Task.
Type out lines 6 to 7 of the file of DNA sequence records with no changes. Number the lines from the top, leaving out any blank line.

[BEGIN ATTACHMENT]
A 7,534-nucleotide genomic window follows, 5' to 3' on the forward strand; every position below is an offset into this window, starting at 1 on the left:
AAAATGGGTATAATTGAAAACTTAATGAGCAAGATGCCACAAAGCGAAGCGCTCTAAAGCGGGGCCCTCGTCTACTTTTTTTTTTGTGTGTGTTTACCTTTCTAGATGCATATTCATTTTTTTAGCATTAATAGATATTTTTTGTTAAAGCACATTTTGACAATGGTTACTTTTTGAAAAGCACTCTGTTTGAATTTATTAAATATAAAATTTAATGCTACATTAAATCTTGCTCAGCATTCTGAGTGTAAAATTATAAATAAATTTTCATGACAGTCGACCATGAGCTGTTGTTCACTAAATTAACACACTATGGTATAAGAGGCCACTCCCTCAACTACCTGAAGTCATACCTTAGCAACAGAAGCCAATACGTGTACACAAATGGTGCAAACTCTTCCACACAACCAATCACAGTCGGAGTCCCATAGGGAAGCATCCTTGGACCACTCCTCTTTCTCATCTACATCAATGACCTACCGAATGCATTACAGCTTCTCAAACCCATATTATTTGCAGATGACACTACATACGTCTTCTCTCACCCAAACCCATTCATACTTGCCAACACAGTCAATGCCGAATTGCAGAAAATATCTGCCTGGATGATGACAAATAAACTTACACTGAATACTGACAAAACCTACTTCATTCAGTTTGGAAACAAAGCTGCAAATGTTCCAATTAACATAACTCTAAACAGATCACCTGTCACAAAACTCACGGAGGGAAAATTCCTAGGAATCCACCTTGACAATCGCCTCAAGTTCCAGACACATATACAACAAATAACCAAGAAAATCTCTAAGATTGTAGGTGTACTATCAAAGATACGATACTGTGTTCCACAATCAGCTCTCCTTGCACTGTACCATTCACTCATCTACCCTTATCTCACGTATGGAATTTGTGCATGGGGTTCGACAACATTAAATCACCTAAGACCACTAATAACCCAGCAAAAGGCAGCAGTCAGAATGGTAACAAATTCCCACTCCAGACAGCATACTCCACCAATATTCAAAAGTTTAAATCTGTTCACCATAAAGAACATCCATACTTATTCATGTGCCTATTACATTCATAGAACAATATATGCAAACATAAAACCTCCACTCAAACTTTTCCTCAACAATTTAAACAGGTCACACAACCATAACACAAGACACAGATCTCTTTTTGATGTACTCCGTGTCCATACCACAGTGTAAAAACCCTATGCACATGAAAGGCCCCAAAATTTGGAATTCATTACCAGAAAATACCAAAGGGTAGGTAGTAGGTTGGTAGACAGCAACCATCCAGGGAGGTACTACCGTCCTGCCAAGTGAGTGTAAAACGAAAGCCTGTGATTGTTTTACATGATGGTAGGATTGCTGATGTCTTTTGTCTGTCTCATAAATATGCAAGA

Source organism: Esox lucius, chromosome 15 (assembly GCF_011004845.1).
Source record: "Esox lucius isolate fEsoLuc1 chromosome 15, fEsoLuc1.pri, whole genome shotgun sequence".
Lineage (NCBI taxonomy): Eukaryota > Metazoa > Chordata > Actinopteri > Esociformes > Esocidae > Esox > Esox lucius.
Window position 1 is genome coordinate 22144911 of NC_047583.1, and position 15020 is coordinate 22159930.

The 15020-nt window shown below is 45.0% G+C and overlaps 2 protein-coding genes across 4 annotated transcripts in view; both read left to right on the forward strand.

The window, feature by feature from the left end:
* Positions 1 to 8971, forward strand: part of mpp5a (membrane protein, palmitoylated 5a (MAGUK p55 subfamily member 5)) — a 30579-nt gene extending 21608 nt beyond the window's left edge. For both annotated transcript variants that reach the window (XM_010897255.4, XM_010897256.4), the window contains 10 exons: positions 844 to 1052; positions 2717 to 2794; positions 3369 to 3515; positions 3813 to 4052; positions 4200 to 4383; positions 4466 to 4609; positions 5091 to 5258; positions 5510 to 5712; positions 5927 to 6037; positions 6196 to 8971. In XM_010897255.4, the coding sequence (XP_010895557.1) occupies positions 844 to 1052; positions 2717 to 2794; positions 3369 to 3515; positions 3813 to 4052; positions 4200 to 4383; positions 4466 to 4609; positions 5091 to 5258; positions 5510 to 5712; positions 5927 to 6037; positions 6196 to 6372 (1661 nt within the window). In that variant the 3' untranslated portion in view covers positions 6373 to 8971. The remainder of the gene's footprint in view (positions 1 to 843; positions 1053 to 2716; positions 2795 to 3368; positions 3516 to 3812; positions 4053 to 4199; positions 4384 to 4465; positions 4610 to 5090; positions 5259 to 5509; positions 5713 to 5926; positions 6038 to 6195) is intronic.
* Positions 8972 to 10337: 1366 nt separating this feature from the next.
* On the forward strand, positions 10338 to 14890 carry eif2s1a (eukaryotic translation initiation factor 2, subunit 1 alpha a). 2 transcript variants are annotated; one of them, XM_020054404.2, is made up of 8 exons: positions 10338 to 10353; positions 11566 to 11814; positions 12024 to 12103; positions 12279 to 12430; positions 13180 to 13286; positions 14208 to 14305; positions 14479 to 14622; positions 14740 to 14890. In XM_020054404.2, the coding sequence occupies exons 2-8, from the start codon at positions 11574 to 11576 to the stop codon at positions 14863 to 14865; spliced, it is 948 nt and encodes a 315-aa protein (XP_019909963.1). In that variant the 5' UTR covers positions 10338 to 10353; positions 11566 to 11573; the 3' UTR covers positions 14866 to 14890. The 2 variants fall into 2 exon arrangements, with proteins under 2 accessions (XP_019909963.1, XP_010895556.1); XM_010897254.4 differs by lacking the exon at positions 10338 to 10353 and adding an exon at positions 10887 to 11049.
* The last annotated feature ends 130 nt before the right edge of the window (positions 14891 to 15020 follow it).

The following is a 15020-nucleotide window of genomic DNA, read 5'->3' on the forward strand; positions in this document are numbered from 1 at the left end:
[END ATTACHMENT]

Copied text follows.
Window position 1 is genome coordinate 22144911 of NC_047583.1, and position 15020 is coordinate 22159930.

The 15020-nt window shown below is 45.0% G+C and overlaps 2 protein-coding genes across 4 annotated transcripts in view; both read left to right on the forward strand.